This novel conservatism possesses an almost Berniebro level of anti-capitalist sentiment, lamenting the wide-scale destruction that (neo)liberalism has wrought on the more traditional bonds that once characterized human life. One can hear more than one echo of Rerum Novarum, the late 19th-century papal encyclical that inveighed against the depredations of industrial capitalism. Bow-tie-wearing DC wonks talking about tax policy this very much is not.

What this school is not is very clear; what this strain of thought actually is is harder to pin down on the conventional political spectrum. Deneen & Co. express a pox-on-both-your-houses bipartisan rejection of liberalism as it exists today, whether left or right:

The ways in which the individualist philosophy of classical liberalism and the statist philosophy of progressive liberalism end up reinforcing each other often go undetected. Although conservative liberals claim to defend not only a free market but family values and federalism, the only part of the conservative agenda that has been continuously and successfully implemented during their recent political ascendance is economic liberalism, including deregulation, globalization, and the protection of titanic economic inequalities. And while progressive liberals claim to advance a shared sense of national destiny and solidarity that should decrease the advance of an individualist economy and reduce income inequality, the only part of the left’s political agenda that has triumphed has been the project of personal and especially sexual autonomy. Is it mere coincidence that both parties, despite their claims to be locked in a political death grip, mutually advance the cause of liberal autonomy and inequality?

One leading New Right voice conspicuously absent from the Times piece (and the upcoming National Conservative conference) is Harvard professor Adrian Vermeule. Another Catholic conservative, he is very publicly an ‘integralist’, a slightly squishy term in a religion populated with them. The three-sentence definition from integralist blog The Josias reads:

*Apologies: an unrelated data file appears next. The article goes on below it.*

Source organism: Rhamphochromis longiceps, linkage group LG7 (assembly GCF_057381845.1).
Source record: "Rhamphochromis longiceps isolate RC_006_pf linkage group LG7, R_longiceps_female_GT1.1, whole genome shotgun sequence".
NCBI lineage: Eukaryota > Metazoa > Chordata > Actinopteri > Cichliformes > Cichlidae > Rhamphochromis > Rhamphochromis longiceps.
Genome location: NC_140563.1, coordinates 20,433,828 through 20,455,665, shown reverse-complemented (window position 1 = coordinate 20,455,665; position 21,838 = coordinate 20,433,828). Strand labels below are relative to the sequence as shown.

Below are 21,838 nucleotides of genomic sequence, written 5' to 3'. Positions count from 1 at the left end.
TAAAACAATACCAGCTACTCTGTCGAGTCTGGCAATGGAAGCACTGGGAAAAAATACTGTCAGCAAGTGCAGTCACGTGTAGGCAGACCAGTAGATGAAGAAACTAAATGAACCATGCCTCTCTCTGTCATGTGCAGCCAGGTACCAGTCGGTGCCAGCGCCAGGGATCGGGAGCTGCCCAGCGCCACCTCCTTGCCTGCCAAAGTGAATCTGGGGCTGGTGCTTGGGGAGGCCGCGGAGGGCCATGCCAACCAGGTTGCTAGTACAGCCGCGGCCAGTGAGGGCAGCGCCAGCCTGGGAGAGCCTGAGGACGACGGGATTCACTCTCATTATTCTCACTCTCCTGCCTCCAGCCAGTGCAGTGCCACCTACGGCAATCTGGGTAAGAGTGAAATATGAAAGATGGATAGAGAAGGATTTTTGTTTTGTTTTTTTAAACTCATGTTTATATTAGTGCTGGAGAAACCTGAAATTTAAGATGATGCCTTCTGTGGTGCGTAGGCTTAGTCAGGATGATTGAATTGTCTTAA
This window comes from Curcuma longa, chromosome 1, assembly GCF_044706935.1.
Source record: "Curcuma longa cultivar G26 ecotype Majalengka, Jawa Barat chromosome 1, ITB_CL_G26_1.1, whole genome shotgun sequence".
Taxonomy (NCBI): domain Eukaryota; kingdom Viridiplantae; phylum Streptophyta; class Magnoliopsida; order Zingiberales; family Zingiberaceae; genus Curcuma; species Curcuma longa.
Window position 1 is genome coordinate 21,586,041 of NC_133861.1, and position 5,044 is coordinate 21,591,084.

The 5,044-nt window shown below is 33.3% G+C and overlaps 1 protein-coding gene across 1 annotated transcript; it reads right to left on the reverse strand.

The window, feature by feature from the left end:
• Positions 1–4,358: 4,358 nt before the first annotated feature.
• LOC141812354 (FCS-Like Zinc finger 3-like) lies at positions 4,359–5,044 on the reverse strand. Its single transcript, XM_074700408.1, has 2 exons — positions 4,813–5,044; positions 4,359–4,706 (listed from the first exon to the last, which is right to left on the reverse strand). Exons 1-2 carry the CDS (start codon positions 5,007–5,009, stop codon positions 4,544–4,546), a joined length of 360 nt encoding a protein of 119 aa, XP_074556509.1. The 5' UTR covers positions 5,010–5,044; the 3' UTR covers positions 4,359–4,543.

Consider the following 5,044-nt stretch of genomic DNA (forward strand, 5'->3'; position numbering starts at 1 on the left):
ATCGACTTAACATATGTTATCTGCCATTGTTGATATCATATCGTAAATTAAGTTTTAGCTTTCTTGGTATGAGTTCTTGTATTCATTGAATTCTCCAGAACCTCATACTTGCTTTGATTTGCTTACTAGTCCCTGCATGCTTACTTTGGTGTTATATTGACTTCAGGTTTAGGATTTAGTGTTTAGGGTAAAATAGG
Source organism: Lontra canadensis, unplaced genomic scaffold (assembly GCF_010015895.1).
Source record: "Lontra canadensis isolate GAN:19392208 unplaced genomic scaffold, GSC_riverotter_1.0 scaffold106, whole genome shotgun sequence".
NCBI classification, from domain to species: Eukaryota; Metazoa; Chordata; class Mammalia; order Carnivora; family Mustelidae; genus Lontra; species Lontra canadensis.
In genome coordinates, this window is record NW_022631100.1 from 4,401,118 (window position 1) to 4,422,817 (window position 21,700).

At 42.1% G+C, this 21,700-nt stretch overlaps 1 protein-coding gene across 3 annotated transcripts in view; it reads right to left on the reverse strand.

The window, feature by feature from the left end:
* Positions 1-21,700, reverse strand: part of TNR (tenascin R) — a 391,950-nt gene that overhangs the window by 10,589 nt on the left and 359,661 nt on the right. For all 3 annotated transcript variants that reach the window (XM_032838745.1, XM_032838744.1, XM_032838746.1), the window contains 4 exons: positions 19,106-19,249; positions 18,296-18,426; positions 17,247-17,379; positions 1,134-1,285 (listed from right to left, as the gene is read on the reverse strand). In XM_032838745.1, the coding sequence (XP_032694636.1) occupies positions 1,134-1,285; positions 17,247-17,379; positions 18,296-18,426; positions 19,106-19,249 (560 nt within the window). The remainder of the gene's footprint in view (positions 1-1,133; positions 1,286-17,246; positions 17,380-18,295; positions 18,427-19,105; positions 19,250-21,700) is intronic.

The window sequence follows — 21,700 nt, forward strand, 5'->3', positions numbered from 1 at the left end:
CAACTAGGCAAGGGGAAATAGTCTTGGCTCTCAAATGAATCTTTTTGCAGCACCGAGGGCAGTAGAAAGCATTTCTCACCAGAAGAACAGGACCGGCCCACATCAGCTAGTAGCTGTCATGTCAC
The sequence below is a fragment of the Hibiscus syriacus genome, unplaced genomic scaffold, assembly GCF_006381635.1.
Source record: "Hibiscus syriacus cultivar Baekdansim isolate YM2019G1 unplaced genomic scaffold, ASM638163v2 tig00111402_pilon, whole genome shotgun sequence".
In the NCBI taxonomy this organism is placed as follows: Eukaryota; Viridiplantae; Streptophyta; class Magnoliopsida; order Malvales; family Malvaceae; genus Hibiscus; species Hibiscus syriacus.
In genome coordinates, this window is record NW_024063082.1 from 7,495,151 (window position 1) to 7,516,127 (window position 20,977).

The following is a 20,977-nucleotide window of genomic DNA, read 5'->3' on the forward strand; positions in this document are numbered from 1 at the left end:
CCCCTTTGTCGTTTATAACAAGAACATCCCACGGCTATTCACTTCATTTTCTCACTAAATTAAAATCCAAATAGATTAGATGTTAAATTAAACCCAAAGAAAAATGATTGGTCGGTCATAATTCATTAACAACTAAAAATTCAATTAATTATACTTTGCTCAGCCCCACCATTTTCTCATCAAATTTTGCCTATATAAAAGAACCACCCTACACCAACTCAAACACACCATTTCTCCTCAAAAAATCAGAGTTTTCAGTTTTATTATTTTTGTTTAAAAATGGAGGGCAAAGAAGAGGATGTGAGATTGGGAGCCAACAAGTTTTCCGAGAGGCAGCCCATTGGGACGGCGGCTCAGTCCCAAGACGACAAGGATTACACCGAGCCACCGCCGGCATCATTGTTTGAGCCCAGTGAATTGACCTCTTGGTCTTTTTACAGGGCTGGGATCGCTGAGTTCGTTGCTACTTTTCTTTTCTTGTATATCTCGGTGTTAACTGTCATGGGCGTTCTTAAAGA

Catholic Integralism is a tradition of thought that, rejecting the liberal separation of politics from concern with the end of human life, holds that political rule must order man to his final goal. Since, however, man has both a temporal and an eternal end, integralism holds that there are two powers that rule him: a temporal power and a spiritual power. And since man’s temporal end is subordinated to his eternal end, the temporal power must be subordinated to the spiritual power.

The key point is that politics should be subordinated to moral (or even religious) dictates; that the church/state divide that has typified American life, and legally sealed with Everson v. Board of Education (1947), is overdue for a change.

Vermeule is a prolific writer and tweeter (there’s wifi inside the scriptorium apparently), and he’s written extensively in both niche Catholic blogs and mainstream publications about his views.2 In line with integralist thought, Vermeule rejects constitutional originalism in favor of what he (and others) call ‘common good’ conservatism:

This approach should take as its starting point substantive moral principles that conduce to the common good, principles that officials (including, but by no means limited to, judges) should read into the majestic generalities and ambiguities of the written Constitution. These principles include respect for the authority of rule and of rulers; respect for the hierarchies needed for society to function; solidarity within and among families, social groups, and workers’ unions, trade associations, and professions; appropriate subsidiarity, or respect for the legitimate roles of public bodies and associations at all levels of government and society; and a candid willingness to “legislate morality”—indeed, a recognition that all legislation is necessarily founded on some substantive conception of morality, and that the promotion of morality is a core and legitimate function of authority. Such principles promote the common good and make for a just and well-ordered society.

That this represents a total break with the secular Rawlsian liberalism that’s now taken for granted in the West hardly needs to be repeated.